No one stopped you from making more money and getting a private doctor. *Hint*
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July 18, 2012, 02:27:09 AM
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Personally, I don't like the idea in general. I do, however, like the idea that everyone gets the help they need (in theory), even though it is abused, and even though it comes out of my tax dollars.

Everyone I have met in europe loves their medical system.
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July 18, 2012, 02:44:46 AM
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Well, thankfully Obamacare makes sure that we still have private health insurance rather than a government run single payer system.  Certainly we can never have anything so awful happen as long as we are paying private sector insurance companies for our health insurance.

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July 18, 2012, 04:20:04 AM
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This is a horrific story.  I was injured and scarred by socialized medicine - they act with the same diligence as all the other unionized government employees - they know it's not their patients that feed them, but the political system.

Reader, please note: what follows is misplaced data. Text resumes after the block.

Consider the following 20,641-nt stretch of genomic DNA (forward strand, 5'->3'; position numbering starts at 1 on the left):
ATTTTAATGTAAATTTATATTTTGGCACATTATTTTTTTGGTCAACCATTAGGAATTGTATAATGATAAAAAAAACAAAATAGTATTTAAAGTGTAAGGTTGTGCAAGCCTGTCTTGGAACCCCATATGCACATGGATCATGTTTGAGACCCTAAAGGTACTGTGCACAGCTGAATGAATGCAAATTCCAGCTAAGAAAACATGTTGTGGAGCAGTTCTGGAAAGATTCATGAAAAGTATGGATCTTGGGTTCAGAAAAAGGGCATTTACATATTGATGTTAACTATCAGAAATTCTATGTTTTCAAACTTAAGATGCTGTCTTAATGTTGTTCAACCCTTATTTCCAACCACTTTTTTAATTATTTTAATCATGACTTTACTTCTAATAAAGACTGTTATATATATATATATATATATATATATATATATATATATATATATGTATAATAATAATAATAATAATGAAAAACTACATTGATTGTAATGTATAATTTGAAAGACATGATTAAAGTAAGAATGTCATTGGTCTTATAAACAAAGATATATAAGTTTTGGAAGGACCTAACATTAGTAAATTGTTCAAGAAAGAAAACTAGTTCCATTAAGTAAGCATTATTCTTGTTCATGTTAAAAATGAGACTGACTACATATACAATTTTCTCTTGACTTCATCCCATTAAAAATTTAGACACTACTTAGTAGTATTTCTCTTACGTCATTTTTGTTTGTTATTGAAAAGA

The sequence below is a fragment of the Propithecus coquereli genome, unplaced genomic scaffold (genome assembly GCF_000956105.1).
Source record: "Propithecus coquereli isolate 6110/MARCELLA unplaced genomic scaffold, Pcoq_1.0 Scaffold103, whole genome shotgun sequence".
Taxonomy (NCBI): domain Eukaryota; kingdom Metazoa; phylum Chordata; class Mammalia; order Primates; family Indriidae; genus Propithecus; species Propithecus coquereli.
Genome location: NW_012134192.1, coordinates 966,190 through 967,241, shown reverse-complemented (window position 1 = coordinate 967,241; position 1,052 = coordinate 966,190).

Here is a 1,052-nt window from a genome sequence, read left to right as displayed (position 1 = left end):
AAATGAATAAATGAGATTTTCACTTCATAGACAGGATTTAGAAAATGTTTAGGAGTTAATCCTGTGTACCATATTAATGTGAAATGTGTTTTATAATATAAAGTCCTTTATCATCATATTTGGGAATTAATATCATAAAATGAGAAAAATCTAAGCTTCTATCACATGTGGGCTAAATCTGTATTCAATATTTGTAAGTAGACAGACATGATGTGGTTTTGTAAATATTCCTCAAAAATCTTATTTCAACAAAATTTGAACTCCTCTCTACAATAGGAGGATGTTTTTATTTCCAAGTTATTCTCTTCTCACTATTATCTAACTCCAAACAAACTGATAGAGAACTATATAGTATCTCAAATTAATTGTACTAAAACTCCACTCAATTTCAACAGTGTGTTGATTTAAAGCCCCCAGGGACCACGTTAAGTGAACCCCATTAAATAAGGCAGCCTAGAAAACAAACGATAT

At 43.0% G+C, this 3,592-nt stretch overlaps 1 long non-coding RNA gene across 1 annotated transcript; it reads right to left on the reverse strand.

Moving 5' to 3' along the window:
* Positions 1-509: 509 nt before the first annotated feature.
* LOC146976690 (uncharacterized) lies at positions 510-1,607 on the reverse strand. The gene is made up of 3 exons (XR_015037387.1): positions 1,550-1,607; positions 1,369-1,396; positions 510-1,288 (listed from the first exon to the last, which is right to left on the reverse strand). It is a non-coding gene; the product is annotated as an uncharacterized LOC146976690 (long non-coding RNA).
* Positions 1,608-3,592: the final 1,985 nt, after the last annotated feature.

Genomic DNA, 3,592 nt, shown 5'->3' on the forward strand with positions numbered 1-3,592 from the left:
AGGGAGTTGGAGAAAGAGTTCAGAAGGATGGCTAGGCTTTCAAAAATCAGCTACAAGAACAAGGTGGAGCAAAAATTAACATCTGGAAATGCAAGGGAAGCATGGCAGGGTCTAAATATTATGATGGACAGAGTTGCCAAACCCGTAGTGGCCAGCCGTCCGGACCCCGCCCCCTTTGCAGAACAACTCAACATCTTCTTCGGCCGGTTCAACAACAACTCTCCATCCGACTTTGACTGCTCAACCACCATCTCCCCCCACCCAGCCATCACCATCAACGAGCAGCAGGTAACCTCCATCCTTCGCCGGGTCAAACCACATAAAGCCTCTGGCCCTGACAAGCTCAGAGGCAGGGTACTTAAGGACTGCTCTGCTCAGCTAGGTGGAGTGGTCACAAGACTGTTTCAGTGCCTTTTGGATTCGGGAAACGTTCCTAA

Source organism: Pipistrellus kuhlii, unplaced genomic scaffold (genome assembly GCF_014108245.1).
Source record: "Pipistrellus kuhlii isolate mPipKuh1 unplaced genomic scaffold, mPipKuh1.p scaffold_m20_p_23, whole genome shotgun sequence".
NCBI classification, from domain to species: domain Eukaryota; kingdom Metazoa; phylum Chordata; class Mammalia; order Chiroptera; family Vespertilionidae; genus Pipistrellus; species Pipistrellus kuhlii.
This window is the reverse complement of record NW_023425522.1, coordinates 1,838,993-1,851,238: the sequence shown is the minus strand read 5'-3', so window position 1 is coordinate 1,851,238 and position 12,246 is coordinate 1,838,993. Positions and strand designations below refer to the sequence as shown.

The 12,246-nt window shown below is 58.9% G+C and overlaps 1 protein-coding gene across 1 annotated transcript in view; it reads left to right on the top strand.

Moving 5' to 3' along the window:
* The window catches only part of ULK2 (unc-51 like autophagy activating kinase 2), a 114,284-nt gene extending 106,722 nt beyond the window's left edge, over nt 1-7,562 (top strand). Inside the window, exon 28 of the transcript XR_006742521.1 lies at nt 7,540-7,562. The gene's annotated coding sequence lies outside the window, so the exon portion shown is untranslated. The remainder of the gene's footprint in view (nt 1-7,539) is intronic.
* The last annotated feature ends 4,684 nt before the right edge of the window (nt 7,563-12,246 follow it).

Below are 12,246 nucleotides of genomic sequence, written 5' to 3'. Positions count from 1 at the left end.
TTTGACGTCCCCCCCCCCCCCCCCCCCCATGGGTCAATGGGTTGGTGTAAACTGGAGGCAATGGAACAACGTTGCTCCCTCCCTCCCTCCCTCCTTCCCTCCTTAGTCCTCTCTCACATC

No one stopped you from making more money and getting a private doctor. *Hint*

Tyranny in the form of taxes and regulations times infinity (effectively banning free enterprise) does.

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July 18, 2012, 05:34:19 AM
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Everyone I have met in europe loves their medical system.

Every child loves their parents.
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July 18, 2012, 06:06:51 AM
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Everyone I have met in europe loves their medical system.

Every child loves their parents.

Every hostage suffers from Stockholm syndrome eventually.

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July 18, 2012, 06:14:45 AM
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OP, please correct this open-ended question if this is off-topic.

Who here can honestly be in favor of denying healthcare to those who can't afford it?

Seriously, that's a tax I'm happy to pay. I think.

I know you're out there...
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July 18, 2012, 06:28:19 AM
 #11

OP, please correct this open-ended question if this is off-topic.